Twitter is currently in the process of rolling out an update which will overhaul the way it handles photos. The social network started offering users the ability to include photos with tweets in 2011, but as it is difficult to display the entirety of an image within the Twitter timeline, the service auto-crops them to generate previews using a mechanism based on face detection.
Naturally, not all tweeted photos include a face, so auto-cropping can sometimes get it awkwardly wrong, often focussing unintentionally on body parts or the empty space within photos, making some tweets look quite odd until they're clicked, and context is restored.
Auto-cropping of images on Twitter is (hopefully) about to get a lot better though, as the social network has been training a neural network, or in other words, AI, to more appropriately auto-crop images.
The company showcased its efforts with a few before and after comparison (left and right respectively) images, shown below, demonstrating its improved auto-cropping function:
The system is based on saliency prediction, meaning that the neural network is 'trained' to recognise areas of an image that the human eye naturally gravitates toward. This could be areas of high contrast, animals, faces, text or any object that grabs the attention of a real-life human.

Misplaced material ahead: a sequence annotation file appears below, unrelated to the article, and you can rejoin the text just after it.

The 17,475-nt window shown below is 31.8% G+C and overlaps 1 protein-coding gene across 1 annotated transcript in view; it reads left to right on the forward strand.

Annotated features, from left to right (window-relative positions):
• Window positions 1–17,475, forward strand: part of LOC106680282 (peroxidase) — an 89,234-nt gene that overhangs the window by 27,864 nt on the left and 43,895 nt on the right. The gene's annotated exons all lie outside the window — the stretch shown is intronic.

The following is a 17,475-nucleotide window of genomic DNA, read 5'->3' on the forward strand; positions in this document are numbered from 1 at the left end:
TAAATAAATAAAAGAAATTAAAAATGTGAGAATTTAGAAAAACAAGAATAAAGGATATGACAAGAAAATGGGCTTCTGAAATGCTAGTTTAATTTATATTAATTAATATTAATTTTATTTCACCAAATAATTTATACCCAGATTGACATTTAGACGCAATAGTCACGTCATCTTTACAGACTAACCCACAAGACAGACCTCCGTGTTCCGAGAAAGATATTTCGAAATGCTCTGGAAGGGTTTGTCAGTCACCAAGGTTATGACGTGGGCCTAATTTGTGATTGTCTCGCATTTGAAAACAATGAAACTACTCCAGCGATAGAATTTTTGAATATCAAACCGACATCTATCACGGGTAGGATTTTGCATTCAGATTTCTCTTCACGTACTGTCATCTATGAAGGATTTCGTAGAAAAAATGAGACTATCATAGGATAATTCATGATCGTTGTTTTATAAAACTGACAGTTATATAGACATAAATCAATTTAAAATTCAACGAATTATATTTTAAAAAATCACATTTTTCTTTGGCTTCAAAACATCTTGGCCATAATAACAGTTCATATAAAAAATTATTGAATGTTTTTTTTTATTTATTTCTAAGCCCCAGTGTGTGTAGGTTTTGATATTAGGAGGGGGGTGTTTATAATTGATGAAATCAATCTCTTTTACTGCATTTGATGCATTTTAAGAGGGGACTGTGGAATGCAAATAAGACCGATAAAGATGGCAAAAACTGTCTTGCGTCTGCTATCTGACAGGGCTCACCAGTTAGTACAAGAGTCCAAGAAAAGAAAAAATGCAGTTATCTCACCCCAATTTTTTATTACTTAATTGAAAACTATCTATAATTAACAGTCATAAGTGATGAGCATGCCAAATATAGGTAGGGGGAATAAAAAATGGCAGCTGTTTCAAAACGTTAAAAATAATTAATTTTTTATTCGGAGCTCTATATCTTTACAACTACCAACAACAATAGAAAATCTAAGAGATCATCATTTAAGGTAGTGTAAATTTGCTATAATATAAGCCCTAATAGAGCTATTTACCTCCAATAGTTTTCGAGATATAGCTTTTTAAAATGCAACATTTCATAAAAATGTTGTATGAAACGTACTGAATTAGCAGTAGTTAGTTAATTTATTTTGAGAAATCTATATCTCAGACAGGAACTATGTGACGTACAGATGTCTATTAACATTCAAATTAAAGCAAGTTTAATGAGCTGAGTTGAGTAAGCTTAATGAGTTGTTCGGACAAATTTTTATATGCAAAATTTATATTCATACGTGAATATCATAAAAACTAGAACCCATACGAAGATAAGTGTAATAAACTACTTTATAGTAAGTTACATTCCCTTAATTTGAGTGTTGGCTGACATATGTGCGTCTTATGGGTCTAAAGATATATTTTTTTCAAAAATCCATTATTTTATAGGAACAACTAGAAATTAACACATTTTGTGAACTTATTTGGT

Twitter has been training the neural network to recognise the above areas of interest quickly, and notably to discard areas of non-interest, so it happens fast enough to be completely transparent to the image uploader, as explained in the original blog post:
"these two methods allowed us to crop media 10x faster than just a vanilla implementation of the model and before any implementation optimizations. This lets us perform saliency detection on all images as soon as they are uploaded and crop them in real-time"
The changes are currently in the process of being rolled out to everyone on Twitter's website, as well as the iOS and Android clients. It's unclear whether third-party clients will be affected by the change at this stage.